• The twists and turns the turtle fossil record continue with the publication of Eorynchochelys sinensis, a late-Triassic animal from China bearing an intriguing mix of primitive and derived characteristics. Read more from Stephen Fleischfresser for Cosmos Magazine.
  • Two, count ’em, two new early Cretaceous alvarezsaurs have been described by a Chinese and South African team. Bannykus and Xiyunykus nicely demonstrate the mosaic evolution of the iconic single-digit forelimb of the late Cretaceous alvarezsaurs. Read more from Mike Walley at Everything Dinosaur.
  • Last month we got Lingwulong shengqi, this month it’s Pilmatueia faundezi, another new dicraeosaurid for 2018. The sister taxon to the later-occurring Amargasaurus, Pilmatueia adds to the spotty global fossil record of the Valanginian stage of the early Cretaceous.

Around the Dinoblogosphere

Dispatches from Himmapaanland

Our Natee continues to be a bright spot on the TL. Here are a few of their saurian (and saurian-esque) highlights from this month.

The LITC AV Club

Here’s a video from BYU about the discovery of Caelestiventus hanseni.

Dave Marshall of Palaeocast talks to Chris Manias about the history of paleontology outreach.

Crowdfunding Spotlight

science through multimedia stories gofundme promo image

The Science Through Multimedia Stories gofundme campaign has a ways to go to meet its goal! Help Sara ElShafie, Ashley Hall, and Gabriel Santos offset the costs of running their workshop. Pledge here.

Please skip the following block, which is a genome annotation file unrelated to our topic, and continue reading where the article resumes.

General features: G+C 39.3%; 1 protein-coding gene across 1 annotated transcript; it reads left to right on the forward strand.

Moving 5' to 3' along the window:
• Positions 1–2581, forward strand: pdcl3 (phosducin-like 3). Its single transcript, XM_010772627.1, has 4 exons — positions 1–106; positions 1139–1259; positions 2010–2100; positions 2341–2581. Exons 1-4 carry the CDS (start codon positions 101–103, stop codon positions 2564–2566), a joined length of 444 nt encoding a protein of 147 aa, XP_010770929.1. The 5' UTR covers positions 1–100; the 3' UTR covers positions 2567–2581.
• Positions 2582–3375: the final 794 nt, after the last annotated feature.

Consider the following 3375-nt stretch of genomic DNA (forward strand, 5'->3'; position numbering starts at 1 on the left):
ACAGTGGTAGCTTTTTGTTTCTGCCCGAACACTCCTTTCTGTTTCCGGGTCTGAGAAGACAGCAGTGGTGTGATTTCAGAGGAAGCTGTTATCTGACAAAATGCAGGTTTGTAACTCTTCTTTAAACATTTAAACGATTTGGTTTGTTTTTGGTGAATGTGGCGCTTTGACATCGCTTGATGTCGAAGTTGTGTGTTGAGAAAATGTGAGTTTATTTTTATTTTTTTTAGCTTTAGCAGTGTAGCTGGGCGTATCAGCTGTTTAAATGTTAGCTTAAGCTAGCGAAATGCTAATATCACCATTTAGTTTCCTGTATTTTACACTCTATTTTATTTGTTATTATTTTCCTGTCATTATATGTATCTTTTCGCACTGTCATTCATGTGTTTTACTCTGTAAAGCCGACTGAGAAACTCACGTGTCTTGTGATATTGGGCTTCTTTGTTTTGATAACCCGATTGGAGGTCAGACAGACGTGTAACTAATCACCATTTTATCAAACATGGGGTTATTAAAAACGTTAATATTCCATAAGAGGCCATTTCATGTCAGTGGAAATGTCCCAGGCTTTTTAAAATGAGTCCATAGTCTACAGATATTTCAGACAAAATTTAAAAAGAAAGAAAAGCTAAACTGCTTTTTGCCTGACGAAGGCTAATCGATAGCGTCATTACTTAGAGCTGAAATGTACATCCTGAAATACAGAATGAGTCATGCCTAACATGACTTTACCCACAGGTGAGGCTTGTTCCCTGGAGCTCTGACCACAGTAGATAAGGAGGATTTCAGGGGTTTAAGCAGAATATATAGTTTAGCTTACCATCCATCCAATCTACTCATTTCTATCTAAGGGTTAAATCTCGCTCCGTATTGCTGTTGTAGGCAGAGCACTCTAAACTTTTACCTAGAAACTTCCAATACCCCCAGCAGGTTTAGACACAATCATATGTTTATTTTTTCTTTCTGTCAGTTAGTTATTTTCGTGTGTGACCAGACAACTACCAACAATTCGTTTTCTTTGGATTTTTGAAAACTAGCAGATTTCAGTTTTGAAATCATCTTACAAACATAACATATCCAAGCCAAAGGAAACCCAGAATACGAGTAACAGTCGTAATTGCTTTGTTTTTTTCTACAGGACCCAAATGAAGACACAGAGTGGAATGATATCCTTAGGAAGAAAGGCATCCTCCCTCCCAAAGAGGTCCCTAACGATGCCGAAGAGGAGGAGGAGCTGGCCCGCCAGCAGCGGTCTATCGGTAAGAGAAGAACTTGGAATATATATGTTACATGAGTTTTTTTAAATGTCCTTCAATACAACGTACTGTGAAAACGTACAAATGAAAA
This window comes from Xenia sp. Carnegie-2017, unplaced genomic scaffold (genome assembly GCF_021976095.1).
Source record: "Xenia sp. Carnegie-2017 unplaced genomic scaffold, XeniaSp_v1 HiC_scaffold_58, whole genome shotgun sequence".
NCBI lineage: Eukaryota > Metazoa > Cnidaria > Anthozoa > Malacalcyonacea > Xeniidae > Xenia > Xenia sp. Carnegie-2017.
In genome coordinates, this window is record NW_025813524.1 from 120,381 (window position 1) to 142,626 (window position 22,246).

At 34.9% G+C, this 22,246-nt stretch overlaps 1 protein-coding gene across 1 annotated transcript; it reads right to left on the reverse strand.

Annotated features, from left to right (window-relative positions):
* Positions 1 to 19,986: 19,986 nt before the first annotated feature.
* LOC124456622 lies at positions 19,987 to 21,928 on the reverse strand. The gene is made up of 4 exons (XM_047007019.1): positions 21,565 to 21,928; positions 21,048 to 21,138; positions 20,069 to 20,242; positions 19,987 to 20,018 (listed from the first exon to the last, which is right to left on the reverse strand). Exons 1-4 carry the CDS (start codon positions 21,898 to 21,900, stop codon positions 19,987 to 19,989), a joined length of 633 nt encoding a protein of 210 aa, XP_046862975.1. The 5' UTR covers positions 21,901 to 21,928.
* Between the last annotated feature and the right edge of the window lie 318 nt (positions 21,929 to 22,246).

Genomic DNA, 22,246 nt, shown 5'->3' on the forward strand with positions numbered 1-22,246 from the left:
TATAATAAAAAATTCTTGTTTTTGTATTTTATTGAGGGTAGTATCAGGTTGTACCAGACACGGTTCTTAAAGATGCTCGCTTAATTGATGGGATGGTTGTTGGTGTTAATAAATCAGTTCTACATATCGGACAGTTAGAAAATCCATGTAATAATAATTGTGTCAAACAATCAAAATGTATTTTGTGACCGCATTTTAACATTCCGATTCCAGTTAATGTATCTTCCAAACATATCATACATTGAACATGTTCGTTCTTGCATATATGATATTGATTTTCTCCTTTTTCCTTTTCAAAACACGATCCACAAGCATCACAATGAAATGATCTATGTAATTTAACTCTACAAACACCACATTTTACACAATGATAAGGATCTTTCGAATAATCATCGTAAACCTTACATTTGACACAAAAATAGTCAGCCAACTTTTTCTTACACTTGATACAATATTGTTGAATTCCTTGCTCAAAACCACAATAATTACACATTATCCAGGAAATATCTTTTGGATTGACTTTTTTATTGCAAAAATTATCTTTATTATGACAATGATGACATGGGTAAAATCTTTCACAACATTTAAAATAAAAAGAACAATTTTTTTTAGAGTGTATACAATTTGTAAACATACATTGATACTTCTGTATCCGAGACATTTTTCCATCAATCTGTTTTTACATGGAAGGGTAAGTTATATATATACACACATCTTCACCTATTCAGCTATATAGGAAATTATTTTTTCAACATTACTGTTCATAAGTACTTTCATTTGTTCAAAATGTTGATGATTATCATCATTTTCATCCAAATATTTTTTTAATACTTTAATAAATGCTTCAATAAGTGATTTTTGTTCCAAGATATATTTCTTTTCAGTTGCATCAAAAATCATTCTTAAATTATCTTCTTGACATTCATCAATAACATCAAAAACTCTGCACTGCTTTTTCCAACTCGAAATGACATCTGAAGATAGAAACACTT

Rebecca Groom's heraldic microraptor tee shirt

A new tee from Rebecca Groom! If you loved her heraldic Archaeopteryx, you’ll lover her new Microraptor design. The goal has been thoroughly pulverized, so the shirts are definitely happening; preorder your very own at Kickstarter.

The Empty Wallets Club

  • Vladimir Nikolov's 2019 paleoart calendarCheck out Vladimir Nikolov’s 2019 calendar – his first published work! 12 months of paleoart, plus as he points out, you can always save pages for framing… Buy it at Lulu.
  • Image from Greer Stother's paleoart zine featuring allosaurus and stegosaurusGreer Stothers has created a delightful risograph zine on the history of paleoart. Pick it up in her shop.

Your Moment of Paleoart Zen

This month, I’m featuring a lovely piece by artist Afton Kern, who was inspired to paint Caihong juji in its iridescent glory.

Illustration of Caihong juji by Afton Kern.
Caihong juji by Afton Kern, shared here with the artist’s permission.

Beautiful work. Follow Afton on DeviantArt, Tumblr, and her WordPress blog! Lots of awesome stuff to see, and prints are available, too.

4 thoughts on “This Mesozoic Month: August 2018”

  1. I’d like to add a link to my new Youtube channel. It does not focus on dinosaurs entirely, but they are a large part in it with the original inspiration of the series coming from Jurassic World. So far I focused on extinct plants in the park, the Stygimoloch/Pachycephalosaurus situation, and the rise of Giraffatitan and Brontosaurus. I now have a stretch of more modern critters going but I will eventually return to mesozoic life. After all, I still have to ruin the extinction scene in JW2, and to tackle what happened to Spinosaurus.
    https://www.youtube.com/channel/UC_W4h5iLkrz5TP20eSXUl3Q